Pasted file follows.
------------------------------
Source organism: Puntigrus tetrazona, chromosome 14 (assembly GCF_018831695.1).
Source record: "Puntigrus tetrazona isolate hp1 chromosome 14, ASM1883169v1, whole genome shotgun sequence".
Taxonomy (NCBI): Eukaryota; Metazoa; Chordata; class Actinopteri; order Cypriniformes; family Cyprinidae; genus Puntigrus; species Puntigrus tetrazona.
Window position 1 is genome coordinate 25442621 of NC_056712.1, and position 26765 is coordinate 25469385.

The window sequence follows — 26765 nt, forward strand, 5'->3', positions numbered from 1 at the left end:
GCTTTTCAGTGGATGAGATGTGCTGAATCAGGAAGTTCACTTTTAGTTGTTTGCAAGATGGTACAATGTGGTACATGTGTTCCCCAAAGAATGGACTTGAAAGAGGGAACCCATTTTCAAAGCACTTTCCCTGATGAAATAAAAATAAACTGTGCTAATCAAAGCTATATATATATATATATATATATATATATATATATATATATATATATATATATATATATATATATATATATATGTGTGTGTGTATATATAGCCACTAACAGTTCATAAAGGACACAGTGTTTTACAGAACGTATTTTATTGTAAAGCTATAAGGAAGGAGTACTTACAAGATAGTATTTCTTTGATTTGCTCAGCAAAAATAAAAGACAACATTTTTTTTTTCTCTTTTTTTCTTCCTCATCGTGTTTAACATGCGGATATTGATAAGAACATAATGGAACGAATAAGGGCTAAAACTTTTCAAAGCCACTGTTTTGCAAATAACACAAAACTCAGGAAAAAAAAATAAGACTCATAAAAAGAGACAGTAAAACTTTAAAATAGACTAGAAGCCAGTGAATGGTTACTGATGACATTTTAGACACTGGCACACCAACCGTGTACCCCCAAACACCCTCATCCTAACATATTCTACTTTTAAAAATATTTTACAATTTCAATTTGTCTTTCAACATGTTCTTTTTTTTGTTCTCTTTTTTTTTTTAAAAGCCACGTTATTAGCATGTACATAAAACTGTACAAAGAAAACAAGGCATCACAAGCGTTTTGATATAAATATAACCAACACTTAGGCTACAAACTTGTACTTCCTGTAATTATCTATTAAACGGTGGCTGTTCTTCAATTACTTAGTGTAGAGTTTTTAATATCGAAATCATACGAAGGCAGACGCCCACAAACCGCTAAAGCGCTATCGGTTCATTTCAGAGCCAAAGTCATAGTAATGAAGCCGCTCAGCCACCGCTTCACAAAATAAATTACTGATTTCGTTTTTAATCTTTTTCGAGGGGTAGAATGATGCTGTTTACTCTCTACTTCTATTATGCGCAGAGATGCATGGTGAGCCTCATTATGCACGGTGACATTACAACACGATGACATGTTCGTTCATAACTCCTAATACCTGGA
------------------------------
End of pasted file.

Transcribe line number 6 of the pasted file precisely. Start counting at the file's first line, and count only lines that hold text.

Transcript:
GCTTTTCAGTGGATGAGATGTGCTGAATCAGGAAGTTCACTTTTAGTTGTTTGCAAGATGGTACAATGTGGTACATGTGTTCCCCAAAGAATGGACTTGAAAGAGGGAACCCATTTTCAAAGCACTTTCCCTGATGAAATAAAAATAAACTGTGCTAATCAAAGCTATATATATATATATATATATATATATATATATATATATATATATATATATATATATATATATATATATATATGTGTGTGTGTATATATAGCCACTAACAGTTCATAAAGGACACAGTGTTTTACAGAACGTATTTTATTGTAAAGCTATAAGGAAGGAGTACTTACAAGATAGTATTTCTTTGATTTGCTCAGCAAAAATAAAAGACAACATTTTTTTTTTCTCTTTTTTTCTTCCTCATCGTGTTTAACATGCGGATATTGATAAGAACATAATGGAACGAATAAGGGCTAAAACTTTTCAAAGCCACTGTTTTGCAAATAACACAAAACTCAGGAAAAAAAAATAAGACTCATAAAAAGAGACAGTAAAACTTTAAAATAGACTAGAAGCCAGTGAATGGTTACTGATGACATTTTAGACACTGGCACACCAACCGTGTACCCCCAAACACCCTCATCCTAACATATTCTACTTTTAAAAATATTTTACAATTTCAATTTGTCTTTCAACATGTTCTTTTTTTTGTTCTCTTTTTTTTTTTAAAAGCCACGTTATTAGCATGTACATAAAACTGTACAAAGAAAACAAGGCATCACAAGCGTTTTGATATAAATATAACCAACACTTAGGCTACAAACTTGTACTTCCTGTAATTATCTATTAAACGGTGGCTGTTCTTCAATTACTTAGTGTAGAGTTTTTAATATCGAAATCATACGAAGGCAGACGCCCACAAACCGCTAAAGCGCTATCGGTTCATTTCAGAGCCAAAGTCATAGTAATGAAGCCGCTCAGCCACCGCTTCACAAAATAAATTACTGATTTCGTTTTTAATCTTTTTCGAGGGGTAGAATGATGCTGTTTACTCTCTACTTCTATTATGCGCAGAGATGCATGGTGAGCCTCATTATGCACGGTGACATTACAACACGATGACATGTTCGTTCATAACTCCTAATACCTGGA